Sunday, May 07, 2006

You can hear it

anywhere you chance to go.

Saturday, May 06, 2006

Grant McLennan 1958-2006

Very sad news. Grant McLennan died in his sleep last night. BEFORE HOLLYWOOD is one of my top five albums ever. Music doesn't get much better than this. Damn.

Friday, May 05, 2006

She's got diamonds

in her hair.

Thursday, May 04, 2006

Rocket Science

After several days of almost knowing something about the bands I’m posting, we’re back to bands I don't know anything about. I tried doing some web searches to find stuff about this band and got bored after a few minutes. There was just too much stuff to dig through and I wasn’t finding anything useful.

There are a bunch of bands named the Rocket Scientists (one here in Huntsville). This quartet was from Delaware and put out three 45s (that I know of) in 1990-91. The first two are on the band’s own Re-Entry Records. I don’t know which one came first because Re-Entry’s numbering system is over my head. Probably because they’re Rocket Scientists and I’m not. One of the records is a four song EP, two of the songs are keepers. Both songs are good on the other Re-Entry record, here’s the better of the two.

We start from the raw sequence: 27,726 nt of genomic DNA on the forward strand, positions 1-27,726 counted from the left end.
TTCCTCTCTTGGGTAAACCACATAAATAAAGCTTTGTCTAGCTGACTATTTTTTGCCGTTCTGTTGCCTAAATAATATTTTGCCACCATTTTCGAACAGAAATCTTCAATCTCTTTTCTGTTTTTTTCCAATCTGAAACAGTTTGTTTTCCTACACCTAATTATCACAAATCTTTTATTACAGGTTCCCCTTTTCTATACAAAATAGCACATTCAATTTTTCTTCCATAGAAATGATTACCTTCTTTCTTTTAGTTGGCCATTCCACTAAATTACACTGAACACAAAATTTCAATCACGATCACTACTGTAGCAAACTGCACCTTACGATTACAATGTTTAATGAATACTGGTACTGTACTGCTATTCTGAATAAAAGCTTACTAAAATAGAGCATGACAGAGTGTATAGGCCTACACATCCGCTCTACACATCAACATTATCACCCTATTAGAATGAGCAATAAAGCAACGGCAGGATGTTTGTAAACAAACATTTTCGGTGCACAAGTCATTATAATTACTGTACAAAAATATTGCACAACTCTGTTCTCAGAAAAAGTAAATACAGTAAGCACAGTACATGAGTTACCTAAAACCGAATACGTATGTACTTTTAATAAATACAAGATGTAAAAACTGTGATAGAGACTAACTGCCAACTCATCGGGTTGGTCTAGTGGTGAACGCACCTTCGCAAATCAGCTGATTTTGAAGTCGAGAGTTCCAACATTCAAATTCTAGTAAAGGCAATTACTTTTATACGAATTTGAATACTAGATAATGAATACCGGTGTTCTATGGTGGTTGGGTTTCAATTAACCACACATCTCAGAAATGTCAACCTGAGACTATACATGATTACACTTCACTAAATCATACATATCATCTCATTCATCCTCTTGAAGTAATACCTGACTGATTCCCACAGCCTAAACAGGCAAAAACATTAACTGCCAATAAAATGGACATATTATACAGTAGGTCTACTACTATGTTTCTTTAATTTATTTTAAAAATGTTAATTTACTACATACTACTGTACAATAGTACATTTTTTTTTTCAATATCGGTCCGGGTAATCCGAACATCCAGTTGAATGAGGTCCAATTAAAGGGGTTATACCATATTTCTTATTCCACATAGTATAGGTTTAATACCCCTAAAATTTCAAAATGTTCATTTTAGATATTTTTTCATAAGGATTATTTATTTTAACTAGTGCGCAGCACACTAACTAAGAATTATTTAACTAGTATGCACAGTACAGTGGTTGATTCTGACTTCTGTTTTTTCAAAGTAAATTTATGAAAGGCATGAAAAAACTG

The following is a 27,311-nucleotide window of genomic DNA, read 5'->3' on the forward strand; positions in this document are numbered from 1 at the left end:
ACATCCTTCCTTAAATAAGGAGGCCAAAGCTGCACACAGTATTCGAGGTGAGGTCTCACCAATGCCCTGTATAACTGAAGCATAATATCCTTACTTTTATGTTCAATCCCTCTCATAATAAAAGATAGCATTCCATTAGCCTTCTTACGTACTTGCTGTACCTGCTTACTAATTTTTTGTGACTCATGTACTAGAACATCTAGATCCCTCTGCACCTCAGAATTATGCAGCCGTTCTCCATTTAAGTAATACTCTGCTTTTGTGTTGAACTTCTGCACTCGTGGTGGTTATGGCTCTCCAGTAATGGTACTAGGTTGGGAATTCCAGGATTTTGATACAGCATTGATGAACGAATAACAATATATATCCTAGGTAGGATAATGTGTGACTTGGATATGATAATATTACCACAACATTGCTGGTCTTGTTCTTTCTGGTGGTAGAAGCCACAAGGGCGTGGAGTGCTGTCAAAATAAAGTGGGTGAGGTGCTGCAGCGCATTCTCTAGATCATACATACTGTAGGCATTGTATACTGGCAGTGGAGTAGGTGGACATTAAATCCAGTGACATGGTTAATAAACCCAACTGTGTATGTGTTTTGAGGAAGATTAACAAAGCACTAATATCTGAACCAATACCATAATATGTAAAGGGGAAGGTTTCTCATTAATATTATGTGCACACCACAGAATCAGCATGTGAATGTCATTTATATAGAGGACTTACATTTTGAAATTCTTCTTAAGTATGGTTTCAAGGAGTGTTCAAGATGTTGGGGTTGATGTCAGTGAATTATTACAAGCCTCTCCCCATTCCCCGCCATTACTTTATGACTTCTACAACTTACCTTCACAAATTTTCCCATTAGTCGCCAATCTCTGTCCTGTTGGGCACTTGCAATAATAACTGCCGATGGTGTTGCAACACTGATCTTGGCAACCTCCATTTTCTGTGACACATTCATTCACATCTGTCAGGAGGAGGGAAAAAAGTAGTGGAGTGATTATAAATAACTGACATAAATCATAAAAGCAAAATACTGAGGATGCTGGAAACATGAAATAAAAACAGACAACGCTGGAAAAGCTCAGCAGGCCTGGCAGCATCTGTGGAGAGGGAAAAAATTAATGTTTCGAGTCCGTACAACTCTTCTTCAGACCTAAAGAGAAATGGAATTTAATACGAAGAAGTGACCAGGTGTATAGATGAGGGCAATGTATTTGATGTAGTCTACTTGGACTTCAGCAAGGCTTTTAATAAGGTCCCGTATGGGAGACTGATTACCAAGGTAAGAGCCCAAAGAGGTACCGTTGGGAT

Also in 1991, The Rocket Scientists did a single for Estrus records. A not-so-good song called “Kick” was included on the ESTRUS LUNCHBUCKET 7” box and the label did a 45 called “Pithe Helmet” for the Estrus Crust Club series. The B-side of that record is my favorite song by the Rocket Scientists. Estrus still has copies available if you want one.

And that was the last I heard of the Rocket Scientists. Did they keep playing or break up? Anybody know?

Tuesday, May 02, 2006

Happy birthday!

Monday, May 01, 2006

Twist with the Lions

Twist craze cash-in records are almost always worth picking up. Even the bad ones have usually have something to recommend them. They’re easy to find and (usually) cheap too. Collect ‘em all!

Today’s twist record is TWIST WITH THE LIONS, a 1962 (all twist records are ’62 or '63) release on Metro Records, MGM’s budget label. The Lions (MGM, lions – get it?) play old standards done with a surprisingly heavy beat. The arrangements are by the great Billy Mure, I don’t know who the musicians are but I imagine that Mure got the very best musicians that didn’t have something better to do that morning.

Mure keeps the songs short. That’s good for two reasons. The folks that bought the twist cash-in records weren’t use to strenuous activity and it’s bad for sales if people have heart attacks when your music is on the hi-fi. The other reason is that the songs are over before you get tired of them. The whole LP is over in twenty minutes. On to the next craze!